Clicking on NOAA’s radar images gives you weather that ranges from 5 minutes out of date to around 70 minutes out of date. Ever wonder why such a range and why they’d give us weather images that are so old?
A little while back, I was working for a major retailer and had the opportunity to see how Content Delivery Networks (CDNs) were used in the real world, and just what sorts of problems they caused. It turns out that NOAA uses a CDN called Akamai and that they’ve mis-configured it so that static content and quickly changing content are all cached for the same time rather than allowing the dynamic content to be handled specially. To top that off, their complaint email address is uninterested in resolving the problem. In the several years since I noticed the solution, they have improved the most local radar images so that they are only caching about 3 times longer than they should and they have still not implemented an update trigger system that cause the CDN to get new content as soon as it is available.
There is good news. Due to the simplistic way NOAA is using their CDN, we can force the CDN to poll for updated content just for us by adjusting the URL slightly. The full national radar loop is normally accessed via http://radar.weather.gov/Conus/full_loop.php, but by changing that to http://radar.weather.gov/Conus/full_loop.php?x=38, where the “38” is the current minute then the image will update every 10 minutes on the 8s. The radar is still slightly out of date, but only because it takes a few minutes for NOAA to actually process the data and build the images for the Web and not because of CDN caching problems. This works because Akamai sees the ?x=38 part and considers the complete URL to be different and therefore polls NOAA for updated data. Adding ?x=38 (again 38 is just an example, use the current minute) to the end of any noaa.gov or weather.gov URL that should update but doesn’t, will resolve the problem.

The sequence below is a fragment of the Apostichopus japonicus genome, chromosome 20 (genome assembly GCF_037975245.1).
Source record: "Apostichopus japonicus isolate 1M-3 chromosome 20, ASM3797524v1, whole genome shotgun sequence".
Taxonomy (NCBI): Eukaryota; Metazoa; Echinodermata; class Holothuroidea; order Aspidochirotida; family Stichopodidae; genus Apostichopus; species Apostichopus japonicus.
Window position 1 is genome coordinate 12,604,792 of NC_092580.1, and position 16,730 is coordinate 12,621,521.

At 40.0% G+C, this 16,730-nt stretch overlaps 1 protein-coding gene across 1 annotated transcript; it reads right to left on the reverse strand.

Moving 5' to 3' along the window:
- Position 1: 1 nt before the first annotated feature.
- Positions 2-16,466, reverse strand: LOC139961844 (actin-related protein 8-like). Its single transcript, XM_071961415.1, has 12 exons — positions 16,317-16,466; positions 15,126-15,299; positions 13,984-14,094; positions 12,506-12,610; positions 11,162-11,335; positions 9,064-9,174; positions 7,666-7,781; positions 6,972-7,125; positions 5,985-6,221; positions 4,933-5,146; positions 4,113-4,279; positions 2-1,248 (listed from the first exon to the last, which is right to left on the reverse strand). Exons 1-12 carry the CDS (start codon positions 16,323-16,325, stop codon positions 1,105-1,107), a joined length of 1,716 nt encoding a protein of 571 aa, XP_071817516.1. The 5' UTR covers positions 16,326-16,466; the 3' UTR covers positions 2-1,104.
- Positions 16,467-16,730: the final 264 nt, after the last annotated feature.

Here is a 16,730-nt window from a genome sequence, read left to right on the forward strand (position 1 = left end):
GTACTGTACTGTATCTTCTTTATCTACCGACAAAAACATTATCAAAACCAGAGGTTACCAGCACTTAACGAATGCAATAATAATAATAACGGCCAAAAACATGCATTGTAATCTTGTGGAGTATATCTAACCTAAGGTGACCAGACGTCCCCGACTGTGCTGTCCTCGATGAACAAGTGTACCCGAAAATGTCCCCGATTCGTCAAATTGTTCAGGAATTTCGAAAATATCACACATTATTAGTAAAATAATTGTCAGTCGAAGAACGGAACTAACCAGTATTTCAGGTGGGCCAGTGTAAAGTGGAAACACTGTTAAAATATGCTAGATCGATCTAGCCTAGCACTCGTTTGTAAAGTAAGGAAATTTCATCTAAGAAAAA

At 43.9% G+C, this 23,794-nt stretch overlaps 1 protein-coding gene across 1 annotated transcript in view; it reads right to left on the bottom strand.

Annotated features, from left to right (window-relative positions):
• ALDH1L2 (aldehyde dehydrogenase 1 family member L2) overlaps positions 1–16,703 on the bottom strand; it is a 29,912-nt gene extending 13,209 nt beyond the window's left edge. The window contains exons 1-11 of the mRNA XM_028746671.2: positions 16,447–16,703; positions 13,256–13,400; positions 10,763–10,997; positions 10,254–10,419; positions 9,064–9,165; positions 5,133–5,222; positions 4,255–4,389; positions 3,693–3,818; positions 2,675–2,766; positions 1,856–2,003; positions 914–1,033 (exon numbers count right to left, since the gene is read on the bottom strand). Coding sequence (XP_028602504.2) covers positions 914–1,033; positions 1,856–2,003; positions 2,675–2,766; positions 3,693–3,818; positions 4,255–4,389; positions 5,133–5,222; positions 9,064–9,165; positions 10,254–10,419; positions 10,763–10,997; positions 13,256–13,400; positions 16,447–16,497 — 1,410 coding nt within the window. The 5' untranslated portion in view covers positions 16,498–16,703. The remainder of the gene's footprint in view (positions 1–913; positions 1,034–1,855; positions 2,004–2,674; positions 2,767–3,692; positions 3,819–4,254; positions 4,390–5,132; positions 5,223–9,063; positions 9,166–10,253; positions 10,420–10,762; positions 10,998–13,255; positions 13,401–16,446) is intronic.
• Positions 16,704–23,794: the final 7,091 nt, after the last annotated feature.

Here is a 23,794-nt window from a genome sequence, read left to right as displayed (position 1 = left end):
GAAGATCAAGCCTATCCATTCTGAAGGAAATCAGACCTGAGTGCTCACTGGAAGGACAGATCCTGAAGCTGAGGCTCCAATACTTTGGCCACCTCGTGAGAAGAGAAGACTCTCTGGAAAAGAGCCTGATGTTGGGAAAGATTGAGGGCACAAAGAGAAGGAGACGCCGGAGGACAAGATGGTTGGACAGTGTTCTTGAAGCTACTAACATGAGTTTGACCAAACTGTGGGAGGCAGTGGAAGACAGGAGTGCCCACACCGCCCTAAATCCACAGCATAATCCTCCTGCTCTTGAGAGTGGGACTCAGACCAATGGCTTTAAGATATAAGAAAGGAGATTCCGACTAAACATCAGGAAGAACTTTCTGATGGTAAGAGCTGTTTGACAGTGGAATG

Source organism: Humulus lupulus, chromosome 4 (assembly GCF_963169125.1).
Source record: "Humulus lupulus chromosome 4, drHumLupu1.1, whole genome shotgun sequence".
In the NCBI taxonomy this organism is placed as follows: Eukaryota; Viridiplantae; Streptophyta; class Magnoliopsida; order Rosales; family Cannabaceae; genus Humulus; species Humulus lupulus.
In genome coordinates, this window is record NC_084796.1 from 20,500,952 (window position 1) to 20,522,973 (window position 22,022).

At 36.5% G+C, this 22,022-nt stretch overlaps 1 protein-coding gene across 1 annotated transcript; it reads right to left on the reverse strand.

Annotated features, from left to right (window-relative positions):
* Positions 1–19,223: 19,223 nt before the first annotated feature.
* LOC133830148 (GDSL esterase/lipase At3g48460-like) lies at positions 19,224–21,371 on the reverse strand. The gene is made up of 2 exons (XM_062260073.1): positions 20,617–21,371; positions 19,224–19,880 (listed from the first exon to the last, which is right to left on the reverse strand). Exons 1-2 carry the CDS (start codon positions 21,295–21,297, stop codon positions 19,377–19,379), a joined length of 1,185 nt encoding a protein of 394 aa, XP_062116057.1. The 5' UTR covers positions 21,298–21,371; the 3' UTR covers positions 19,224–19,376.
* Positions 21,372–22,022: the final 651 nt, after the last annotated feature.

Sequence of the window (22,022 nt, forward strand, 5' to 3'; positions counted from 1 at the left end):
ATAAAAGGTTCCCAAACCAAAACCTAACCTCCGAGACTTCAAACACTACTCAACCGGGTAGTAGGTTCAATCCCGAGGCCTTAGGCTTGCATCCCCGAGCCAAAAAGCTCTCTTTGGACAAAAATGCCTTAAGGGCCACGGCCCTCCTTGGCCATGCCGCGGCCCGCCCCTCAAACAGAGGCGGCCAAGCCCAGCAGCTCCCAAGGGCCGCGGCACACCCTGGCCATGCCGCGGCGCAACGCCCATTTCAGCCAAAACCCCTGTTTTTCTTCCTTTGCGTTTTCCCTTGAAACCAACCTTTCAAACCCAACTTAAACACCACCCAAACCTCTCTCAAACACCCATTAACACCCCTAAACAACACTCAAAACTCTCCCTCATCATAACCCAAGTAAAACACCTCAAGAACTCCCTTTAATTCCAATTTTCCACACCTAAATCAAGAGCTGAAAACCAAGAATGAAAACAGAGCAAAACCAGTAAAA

If you’d like the problem fully resolved, contact your congressman and tell them that NOAA is wasting money by updating their weather images but not pushing those updates to Akamai so that you can see them.